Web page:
What I do
I am an artist, illustrator, and aspiring art conservator.
I received my Associates Degree in Arts and Portland Community College and am currently completing my bachelors of science in Art History at Portland State University (B.S. in Art History, haha, I’ve heard that joke before and it never stops being funny ^_^). I’ve completed to General Chemistry cluster and will be going back for Organic Chemistry.
I’ve also been attending Masters School of Art for my Certificates of Mastery and Teaching. There
August 2016-present: Working with Samantha Springer, Objects Conservator from the Portland Art Museum, archiving print works.
January 2016-present: Intern: Robert Krueger of Cascadia Art Conservation Center. Restoring portfolio projects an assisting with Two Chinese Lions from Portland China Town.
Spring 2016: Intern: Masters School of Art. Assistant teaching Beginners Drawing.
I draw my inspiration from what I previously believed the most unlikely places imaginable: chemistry. Painting and drawing came easily to me from a very young age, but when I decided to pursue a career in art conservation, I quickly realized that artistic alone wouldn’t cut it. Though I greatly struggled with chemistry in high school, I would have to pick it up again in college to better understand how to preserve historical art. I never would have imagined how much I would love chemistry, let alone how it found its way into my art.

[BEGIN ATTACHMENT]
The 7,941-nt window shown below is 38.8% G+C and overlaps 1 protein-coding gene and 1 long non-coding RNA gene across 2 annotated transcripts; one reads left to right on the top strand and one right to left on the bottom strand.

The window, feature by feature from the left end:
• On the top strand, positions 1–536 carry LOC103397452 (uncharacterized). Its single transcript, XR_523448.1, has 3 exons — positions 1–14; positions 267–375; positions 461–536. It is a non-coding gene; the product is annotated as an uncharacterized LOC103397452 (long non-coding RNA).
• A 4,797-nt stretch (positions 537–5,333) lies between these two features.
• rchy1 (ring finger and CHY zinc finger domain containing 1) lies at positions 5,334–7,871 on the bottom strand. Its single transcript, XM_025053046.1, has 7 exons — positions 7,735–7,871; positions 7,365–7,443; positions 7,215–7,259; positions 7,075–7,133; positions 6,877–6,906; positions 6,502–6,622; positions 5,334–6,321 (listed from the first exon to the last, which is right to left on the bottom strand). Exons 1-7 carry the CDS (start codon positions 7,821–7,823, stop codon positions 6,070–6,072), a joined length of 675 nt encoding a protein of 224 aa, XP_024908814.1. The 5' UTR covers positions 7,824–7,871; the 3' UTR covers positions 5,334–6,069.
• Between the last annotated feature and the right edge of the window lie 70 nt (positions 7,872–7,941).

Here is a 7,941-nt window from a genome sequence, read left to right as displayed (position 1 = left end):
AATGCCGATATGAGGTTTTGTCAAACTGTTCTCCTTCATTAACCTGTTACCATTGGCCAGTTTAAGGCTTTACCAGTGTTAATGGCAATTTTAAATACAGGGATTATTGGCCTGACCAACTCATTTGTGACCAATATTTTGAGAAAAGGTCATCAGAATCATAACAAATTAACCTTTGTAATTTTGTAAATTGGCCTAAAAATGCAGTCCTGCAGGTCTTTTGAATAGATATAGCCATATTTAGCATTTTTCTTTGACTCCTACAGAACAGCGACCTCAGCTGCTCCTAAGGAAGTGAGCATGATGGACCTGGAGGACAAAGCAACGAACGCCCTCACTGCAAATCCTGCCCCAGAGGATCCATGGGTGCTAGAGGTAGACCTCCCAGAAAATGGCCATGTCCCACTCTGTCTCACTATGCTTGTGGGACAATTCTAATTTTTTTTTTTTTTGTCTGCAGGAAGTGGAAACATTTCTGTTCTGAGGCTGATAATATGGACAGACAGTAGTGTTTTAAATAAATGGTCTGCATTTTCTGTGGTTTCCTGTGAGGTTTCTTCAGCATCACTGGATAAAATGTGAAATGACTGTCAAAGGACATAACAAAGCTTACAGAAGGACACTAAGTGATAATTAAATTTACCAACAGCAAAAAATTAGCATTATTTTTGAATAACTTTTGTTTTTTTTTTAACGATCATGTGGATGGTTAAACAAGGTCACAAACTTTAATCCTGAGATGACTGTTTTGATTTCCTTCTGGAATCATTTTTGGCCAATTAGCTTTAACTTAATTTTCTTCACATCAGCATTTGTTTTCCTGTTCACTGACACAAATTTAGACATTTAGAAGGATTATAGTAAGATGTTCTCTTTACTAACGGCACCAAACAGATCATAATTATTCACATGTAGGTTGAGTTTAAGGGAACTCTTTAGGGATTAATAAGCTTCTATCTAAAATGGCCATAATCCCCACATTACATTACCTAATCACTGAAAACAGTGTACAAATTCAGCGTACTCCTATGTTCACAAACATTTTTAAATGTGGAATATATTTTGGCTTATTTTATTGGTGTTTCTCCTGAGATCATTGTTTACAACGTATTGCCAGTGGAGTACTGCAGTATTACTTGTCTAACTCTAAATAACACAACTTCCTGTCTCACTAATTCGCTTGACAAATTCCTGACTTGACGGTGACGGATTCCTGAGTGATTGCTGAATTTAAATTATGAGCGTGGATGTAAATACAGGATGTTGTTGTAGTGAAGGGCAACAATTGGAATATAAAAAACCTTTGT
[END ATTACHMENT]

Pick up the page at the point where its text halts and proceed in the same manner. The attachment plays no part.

I quickly fell in love with how beautiful the microscopic world truly was. In my art, I aim to share that beauty with my viewers. In my art, I want everyone to see these chemical structures the way I do. The atoms, molecules, Lewis-dot-diagrams, what have you are a representation of something much greater than themselves. In my art, I incorporate the microscopic structures into a beautiful painting with the more visible objects they represent. Is that not what art is? A representation of beauty?
Similarly, I look to the Old Masters for their techniques. These artists created art that was meant to be loved and appreciated by viewers for all generations, and for all times, and have centuries worth of knowledge and foundation to understand what truly speaks to viewers. I look to the Renaissance for their legacy, the Impressionists for their colors, and the Surrealists for their fantastical worlds. As I study more time periods and cultures, I incorporate more values and elements in my own art. I am very opposed to the post-contemporary idea that art is only about a message and nothing else, or an emotion and nothing else for this modern day and age, and you can only understand it if you are “educated” enough to understand what it means.
I believe art has a responsibility to educate as many people as it can for as many generations as it can. Even if the structures shown in my art turn out to be vastly different centuries down the road, viewers can still look to my art and appreciate that during my time, this is what we thought they looked like, and appreciate something beautiful at the same time. The idea of multi-generation appreciation appeals to me on an artistic, spiritual, and scientific level.
As I paint, I hear two voices. Pierre-Auguste Renoir speaks to me on right side, and Isaac Newton is on my left. Newton tells me to see farther by standing on the shoulders of giants, and Renoir says that art should be beautiful; that there are so many ugly things in this world and I shouldn’t add to it.